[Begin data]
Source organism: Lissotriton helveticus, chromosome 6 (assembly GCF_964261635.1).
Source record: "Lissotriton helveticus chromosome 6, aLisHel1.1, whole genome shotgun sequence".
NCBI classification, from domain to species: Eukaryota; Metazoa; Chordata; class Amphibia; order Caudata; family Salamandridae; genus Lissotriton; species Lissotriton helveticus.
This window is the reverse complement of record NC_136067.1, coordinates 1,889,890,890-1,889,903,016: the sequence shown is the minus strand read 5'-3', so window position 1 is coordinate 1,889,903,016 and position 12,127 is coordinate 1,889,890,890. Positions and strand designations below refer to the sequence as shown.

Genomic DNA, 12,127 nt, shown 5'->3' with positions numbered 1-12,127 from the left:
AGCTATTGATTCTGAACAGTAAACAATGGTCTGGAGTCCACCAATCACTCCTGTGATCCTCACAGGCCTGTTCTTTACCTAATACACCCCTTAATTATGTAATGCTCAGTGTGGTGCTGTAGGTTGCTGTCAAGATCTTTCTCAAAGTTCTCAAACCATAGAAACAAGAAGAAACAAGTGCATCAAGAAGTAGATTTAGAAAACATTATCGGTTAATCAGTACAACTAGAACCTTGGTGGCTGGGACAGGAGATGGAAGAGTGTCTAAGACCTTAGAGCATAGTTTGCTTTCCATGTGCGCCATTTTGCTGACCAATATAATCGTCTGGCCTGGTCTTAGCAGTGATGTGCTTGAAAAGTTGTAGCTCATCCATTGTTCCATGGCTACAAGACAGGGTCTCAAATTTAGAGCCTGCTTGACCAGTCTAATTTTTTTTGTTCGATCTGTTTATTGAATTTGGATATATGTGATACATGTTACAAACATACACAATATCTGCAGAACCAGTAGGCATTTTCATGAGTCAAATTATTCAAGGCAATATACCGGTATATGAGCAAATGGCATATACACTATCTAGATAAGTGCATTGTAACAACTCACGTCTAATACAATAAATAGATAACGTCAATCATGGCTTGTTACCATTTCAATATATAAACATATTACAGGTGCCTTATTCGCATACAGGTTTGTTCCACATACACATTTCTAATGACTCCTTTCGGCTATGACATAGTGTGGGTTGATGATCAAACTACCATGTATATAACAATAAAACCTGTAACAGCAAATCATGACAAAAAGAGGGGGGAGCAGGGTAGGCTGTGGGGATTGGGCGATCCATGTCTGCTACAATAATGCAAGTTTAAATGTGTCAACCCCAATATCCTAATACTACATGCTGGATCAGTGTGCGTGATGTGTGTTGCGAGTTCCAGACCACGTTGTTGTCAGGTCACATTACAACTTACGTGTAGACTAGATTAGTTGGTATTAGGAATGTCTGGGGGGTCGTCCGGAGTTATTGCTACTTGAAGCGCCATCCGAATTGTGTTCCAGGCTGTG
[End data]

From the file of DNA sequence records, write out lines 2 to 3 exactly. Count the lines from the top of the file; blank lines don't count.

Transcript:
Source record: "Lissotriton helveticus chromosome 6, aLisHel1.1, whole genome shotgun sequence".
NCBI classification, from domain to species: Eukaryota; Metazoa; Chordata; class Amphibia; order Caudata; family Salamandridae; genus Lissotriton; species Lissotriton helveticus.